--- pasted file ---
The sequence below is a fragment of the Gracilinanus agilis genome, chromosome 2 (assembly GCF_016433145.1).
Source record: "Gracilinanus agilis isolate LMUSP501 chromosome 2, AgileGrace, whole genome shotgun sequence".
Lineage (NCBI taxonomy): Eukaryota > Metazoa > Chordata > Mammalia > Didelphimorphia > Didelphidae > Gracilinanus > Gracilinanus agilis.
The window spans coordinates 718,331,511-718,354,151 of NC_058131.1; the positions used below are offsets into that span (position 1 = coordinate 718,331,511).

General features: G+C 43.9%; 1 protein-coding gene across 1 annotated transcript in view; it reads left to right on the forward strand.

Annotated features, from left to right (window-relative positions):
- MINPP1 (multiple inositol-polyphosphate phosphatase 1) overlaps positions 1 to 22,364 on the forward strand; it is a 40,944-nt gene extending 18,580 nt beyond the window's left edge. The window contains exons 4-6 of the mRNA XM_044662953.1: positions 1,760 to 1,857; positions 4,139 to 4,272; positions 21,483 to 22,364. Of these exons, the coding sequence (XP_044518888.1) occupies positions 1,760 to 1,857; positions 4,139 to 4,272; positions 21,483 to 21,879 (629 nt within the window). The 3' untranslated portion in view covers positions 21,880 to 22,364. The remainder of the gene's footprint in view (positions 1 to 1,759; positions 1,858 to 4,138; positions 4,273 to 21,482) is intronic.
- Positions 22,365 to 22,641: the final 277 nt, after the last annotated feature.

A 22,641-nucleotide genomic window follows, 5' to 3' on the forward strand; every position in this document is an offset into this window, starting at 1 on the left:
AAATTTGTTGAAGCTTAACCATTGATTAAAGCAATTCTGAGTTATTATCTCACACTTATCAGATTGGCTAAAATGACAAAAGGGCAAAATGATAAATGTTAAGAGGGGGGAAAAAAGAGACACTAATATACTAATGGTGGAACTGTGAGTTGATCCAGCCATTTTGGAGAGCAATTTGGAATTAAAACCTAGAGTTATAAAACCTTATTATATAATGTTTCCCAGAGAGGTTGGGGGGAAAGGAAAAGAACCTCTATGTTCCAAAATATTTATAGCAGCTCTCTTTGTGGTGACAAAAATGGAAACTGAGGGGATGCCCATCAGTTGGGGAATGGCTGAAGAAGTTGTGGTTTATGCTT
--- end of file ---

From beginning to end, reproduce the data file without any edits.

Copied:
The sequence below is a fragment of the Gracilinanus agilis genome, chromosome 2 (assembly GCF_016433145.1).
Source record: "Gracilinanus agilis isolate LMUSP501 chromosome 2, AgileGrace, whole genome shotgun sequence".
Lineage (NCBI taxonomy): Eukaryota > Metazoa > Chordata > Mammalia > Didelphimorphia > Didelphidae > Gracilinanus > Gracilinanus agilis.
The window spans coordinates 718,331,511-718,354,151 of NC_058131.1; the positions used below are offsets into that span (position 1 = coordinate 718,331,511).

General features: G+C 43.9%; 1 protein-coding gene across 1 annotated transcript in view; it reads left to right on the forward strand.

Annotated features, from left to right (window-relative positions):
- MINPP1 (multiple inositol-polyphosphate phosphatase 1) overlaps positions 1 to 22,364 on the forward strand; it is a 40,944-nt gene extending 18,580 nt beyond the window's left edge. The window contains exons 4-6 of the mRNA XM_044662953.1: positions 1,760 to 1,857; positions 4,139 to 4,272; positions 21,483 to 22,364. Of these exons, the coding sequence (XP_044518888.1) occupies positions 1,760 to 1,857; positions 4,139 to 4,272; positions 21,483 to 21,879 (629 nt within the window). The 3' untranslated portion in view covers positions 21,880 to 22,364. The remainder of the gene's footprint in view (positions 1 to 1,759; positions 1,858 to 4,138; positions 4,273 to 21,482) is intronic.
- Positions 22,365 to 22,641: the final 277 nt, after the last annotated feature.

A 22,641-nucleotide genomic window follows, 5' to 3' on the forward strand; every position in this document is an offset into this window, starting at 1 on the left:
AAATTTGTTGAAGCTTAACCATTGATTAAAGCAATTCTGAGTTATTATCTCACACTTATCAGATTGGCTAAAATGACAAAAGGGCAAAATGATAAATGTTAAGAGGGGGGAAAAAAGAGACACTAATATACTAATGGTGGAACTGTGAGTTGATCCAGCCATTTTGGAGAGCAATTTGGAATTAAAACCTAGAGTTATAAAACCTTATTATATAATGTTTCCCAGAGAGGTTGGGGGGAAAGGAAAAGAACCTCTATGTTCCAAAATATTTATAGCAGCTCTCTTTGTGGTGACAAAAATGGAAACTGAGGGGATGCCCATCAGTTGGGGAATGGCTGAAGAAGTTGTGGTTTATGCTT